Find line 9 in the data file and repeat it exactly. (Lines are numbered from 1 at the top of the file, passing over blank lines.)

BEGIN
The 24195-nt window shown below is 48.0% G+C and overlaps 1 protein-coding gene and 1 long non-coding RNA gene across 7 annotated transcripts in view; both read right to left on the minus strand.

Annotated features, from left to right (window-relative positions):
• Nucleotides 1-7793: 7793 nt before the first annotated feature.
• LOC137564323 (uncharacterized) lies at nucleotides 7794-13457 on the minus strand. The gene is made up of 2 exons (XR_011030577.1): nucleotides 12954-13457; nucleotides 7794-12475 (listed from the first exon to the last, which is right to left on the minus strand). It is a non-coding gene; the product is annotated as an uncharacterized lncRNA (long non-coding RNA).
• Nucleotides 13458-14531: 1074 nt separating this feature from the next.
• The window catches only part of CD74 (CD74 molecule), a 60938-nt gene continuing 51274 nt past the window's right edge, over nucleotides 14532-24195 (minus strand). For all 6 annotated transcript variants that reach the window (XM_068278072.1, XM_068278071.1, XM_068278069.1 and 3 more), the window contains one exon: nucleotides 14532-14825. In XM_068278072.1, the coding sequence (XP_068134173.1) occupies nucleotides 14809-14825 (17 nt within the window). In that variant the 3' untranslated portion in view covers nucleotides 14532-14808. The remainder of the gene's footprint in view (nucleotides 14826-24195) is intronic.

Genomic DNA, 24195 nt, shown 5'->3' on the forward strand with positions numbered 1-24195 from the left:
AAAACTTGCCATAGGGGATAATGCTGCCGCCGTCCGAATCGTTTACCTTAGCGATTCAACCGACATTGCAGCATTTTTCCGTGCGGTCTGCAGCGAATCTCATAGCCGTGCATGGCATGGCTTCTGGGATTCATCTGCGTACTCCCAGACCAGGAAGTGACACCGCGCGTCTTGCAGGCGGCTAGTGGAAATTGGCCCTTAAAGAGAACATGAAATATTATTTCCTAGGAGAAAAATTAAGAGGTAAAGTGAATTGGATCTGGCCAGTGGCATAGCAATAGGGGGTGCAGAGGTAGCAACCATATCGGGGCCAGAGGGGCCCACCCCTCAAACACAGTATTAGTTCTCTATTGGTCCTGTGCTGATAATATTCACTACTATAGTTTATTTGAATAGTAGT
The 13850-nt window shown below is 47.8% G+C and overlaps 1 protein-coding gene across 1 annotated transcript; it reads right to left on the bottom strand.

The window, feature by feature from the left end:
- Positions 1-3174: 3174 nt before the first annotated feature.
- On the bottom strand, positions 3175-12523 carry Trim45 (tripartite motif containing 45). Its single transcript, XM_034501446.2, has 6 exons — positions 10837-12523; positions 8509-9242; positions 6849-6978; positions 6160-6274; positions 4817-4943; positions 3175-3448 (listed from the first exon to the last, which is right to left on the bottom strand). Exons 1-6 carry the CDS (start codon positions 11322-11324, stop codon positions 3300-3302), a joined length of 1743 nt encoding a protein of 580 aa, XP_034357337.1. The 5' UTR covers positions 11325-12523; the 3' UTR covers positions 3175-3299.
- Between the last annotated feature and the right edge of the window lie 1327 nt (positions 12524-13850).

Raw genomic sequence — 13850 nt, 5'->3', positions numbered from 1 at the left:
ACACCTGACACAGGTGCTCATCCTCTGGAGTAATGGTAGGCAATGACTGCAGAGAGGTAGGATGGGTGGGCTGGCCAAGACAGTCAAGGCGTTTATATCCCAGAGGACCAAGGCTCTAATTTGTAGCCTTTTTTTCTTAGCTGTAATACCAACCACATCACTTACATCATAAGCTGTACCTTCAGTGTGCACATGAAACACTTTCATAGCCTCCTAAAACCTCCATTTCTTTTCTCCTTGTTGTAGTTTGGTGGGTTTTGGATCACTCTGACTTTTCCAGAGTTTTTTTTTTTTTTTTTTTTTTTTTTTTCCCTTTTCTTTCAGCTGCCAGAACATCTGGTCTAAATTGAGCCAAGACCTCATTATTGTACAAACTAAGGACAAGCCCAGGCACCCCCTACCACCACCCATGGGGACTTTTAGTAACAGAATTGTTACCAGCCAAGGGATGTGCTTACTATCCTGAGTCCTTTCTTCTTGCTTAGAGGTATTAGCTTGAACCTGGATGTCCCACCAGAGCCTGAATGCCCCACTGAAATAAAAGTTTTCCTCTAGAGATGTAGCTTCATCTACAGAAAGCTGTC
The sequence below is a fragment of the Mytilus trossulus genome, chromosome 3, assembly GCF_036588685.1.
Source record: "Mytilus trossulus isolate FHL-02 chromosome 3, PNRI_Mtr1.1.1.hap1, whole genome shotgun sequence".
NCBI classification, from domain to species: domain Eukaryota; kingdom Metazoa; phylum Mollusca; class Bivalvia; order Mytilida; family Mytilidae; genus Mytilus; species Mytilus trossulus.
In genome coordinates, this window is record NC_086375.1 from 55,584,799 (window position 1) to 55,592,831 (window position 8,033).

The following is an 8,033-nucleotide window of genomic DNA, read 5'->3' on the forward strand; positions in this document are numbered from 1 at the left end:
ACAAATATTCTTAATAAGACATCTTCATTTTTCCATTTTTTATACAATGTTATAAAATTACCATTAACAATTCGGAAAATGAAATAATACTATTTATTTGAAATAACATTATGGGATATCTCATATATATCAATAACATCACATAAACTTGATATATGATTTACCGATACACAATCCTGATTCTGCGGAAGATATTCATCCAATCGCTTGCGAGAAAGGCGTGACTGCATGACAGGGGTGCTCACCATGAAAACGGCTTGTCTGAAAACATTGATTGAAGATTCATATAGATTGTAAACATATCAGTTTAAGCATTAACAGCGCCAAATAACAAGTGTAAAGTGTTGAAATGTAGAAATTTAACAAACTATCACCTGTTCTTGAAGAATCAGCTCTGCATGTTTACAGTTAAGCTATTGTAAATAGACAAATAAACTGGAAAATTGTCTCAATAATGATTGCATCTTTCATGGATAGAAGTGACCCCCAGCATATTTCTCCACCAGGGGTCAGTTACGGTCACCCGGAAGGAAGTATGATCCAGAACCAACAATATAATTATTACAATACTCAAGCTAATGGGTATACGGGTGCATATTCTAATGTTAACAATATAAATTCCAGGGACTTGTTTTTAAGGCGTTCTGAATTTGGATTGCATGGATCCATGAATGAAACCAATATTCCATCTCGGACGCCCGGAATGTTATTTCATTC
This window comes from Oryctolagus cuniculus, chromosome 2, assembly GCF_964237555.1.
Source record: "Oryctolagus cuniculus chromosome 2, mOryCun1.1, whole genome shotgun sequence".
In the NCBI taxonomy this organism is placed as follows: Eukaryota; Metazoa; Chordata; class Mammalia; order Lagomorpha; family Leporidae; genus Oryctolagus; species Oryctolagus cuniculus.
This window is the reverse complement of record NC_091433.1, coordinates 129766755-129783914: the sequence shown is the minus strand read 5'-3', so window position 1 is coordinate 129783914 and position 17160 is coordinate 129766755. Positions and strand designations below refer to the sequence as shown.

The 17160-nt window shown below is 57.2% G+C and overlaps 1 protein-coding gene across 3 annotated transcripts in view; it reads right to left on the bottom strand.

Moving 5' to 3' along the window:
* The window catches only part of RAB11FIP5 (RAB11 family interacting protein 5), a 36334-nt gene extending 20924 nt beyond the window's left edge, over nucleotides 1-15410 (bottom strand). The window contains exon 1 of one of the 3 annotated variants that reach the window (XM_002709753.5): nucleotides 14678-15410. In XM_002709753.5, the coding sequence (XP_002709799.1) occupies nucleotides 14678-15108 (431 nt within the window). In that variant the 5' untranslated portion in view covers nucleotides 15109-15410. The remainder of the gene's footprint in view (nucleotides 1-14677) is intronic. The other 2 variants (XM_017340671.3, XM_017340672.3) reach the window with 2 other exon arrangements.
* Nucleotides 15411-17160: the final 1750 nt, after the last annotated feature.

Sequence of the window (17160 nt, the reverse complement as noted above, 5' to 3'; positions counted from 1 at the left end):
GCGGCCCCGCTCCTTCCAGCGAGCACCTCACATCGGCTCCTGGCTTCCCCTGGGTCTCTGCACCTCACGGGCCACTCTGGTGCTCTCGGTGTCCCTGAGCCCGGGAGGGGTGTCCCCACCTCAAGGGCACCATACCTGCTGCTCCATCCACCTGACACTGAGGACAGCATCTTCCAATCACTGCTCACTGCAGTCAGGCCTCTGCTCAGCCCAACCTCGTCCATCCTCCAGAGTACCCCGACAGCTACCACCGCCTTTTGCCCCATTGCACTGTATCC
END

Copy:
The 13850-nt window shown below is 47.8% G+C and overlaps 1 protein-coding gene across 1 annotated transcript; it reads right to left on the bottom strand.